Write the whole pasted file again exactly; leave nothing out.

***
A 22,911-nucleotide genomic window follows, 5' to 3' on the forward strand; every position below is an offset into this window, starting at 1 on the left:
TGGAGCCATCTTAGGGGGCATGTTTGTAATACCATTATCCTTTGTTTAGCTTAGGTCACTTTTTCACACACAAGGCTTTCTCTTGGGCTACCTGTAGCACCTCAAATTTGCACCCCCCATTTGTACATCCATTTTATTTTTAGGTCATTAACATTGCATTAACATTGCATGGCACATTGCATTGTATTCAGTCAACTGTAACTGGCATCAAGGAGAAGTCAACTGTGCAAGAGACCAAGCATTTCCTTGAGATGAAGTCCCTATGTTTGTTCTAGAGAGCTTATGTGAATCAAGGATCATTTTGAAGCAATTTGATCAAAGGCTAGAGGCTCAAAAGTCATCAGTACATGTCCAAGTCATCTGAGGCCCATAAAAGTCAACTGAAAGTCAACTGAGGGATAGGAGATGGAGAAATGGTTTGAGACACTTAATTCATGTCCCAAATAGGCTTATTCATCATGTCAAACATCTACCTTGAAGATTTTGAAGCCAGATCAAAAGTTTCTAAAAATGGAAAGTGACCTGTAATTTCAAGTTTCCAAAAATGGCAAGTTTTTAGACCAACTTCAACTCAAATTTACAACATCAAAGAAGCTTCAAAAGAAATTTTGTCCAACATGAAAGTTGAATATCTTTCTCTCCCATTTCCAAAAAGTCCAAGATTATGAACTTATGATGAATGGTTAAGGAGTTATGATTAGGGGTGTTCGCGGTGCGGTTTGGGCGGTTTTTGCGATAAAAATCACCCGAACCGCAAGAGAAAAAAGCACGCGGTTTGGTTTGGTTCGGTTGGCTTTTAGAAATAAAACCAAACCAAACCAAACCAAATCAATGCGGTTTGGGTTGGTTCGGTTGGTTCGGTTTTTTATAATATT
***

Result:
A 22,911-nucleotide genomic window follows, 5' to 3' on the forward strand; every position below is an offset into this window, starting at 1 on the left:
TGGAGCCATCTTAGGGGGCATGTTTGTAATACCATTATCCTTTGTTTAGCTTAGGTCACTTTTTCACACACAAGGCTTTCTCTTGGGCTACCTGTAGCACCTCAAATTTGCACCCCCCATTTGTACATCCATTTTATTTTTAGGTCATTAACATTGCATTAACATTGCATGGCACATTGCATTGTATTCAGTCAACTGTAACTGGCATCAAGGAGAAGTCAACTGTGCAAGAGACCAAGCATTTCCTTGAGATGAAGTCCCTATGTTTGTTCTAGAGAGCTTATGTGAATCAAGGATCATTTTGAAGCAATTTGATCAAAGGCTAGAGGCTCAAAAGTCATCAGTACATGTCCAAGTCATCTGAGGCCCATAAAAGTCAACTGAAAGTCAACTGAGGGATAGGAGATGGAGAAATGGTTTGAGACACTTAATTCATGTCCCAAATAGGCTTATTCATCATGTCAAACATCTACCTTGAAGATTTTGAAGCCAGATCAAAAGTTTCTAAAAATGGAAAGTGACCTGTAATTTCAAGTTTCCAAAAATGGCAAGTTTTTAGACCAACTTCAACTCAAATTTACAACATCAAAGAAGCTTCAAAAGAAATTTTGTCCAACATGAAAGTTGAATATCTTTCTCTCCCATTTCCAAAAAGTCCAAGATTATGAACTTATGATGAATGGTTAAGGAGTTATGATTAGGGGTGTTCGCGGTGCGGTTTGGGCGGTTTTTGCGATAAAAATCACCCGAACCGCAAGAGAAAAAAGCACGCGGTTTGGTTTGGTTCGGTTGGCTTTTAGAAATAAAACCAAACCAAACCAAACCAAATCAATGCGGTTTGGGTTGGTTCGGTTGGTTCGGTTTTTTATAATATT